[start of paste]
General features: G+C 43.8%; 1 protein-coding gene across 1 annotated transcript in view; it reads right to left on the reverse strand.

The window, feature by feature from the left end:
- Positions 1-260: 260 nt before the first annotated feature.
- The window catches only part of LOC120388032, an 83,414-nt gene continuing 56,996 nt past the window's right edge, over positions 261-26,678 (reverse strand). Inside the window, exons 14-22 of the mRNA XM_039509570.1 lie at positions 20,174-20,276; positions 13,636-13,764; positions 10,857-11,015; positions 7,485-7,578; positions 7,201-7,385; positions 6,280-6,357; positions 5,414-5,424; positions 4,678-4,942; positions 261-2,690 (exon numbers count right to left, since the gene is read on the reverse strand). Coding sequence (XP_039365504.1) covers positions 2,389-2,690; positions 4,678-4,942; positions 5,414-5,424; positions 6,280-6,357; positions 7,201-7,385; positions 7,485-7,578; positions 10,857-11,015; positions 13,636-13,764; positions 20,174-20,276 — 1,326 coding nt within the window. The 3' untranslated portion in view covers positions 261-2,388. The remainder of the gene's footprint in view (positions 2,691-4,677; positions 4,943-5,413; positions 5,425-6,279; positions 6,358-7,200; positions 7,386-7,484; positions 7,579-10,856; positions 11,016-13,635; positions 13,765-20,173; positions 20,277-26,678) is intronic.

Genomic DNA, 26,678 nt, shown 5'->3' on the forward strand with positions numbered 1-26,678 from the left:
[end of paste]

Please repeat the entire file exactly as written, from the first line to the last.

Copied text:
General features: G+C 43.8%; 1 protein-coding gene across 1 annotated transcript in view; it reads right to left on the reverse strand.

The window, feature by feature from the left end:
- Positions 1-260: 260 nt before the first annotated feature.
- The window catches only part of LOC120388032, an 83,414-nt gene continuing 56,996 nt past the window's right edge, over positions 261-26,678 (reverse strand). Inside the window, exons 14-22 of the mRNA XM_039509570.1 lie at positions 20,174-20,276; positions 13,636-13,764; positions 10,857-11,015; positions 7,485-7,578; positions 7,201-7,385; positions 6,280-6,357; positions 5,414-5,424; positions 4,678-4,942; positions 261-2,690 (exon numbers count right to left, since the gene is read on the reverse strand). Coding sequence (XP_039365504.1) covers positions 2,389-2,690; positions 4,678-4,942; positions 5,414-5,424; positions 6,280-6,357; positions 7,201-7,385; positions 7,485-7,578; positions 10,857-11,015; positions 13,636-13,764; positions 20,174-20,276 — 1,326 coding nt within the window. The 3' untranslated portion in view covers positions 261-2,388. The remainder of the gene's footprint in view (positions 2,691-4,677; positions 4,943-5,413; positions 5,425-6,279; positions 6,358-7,200; positions 7,386-7,484; positions 7,579-10,856; positions 11,016-13,635; positions 13,765-20,173; positions 20,277-26,678) is intronic.

Genomic DNA, 26,678 nt, shown 5'->3' on the forward strand with positions numbered 1-26,678 from the left: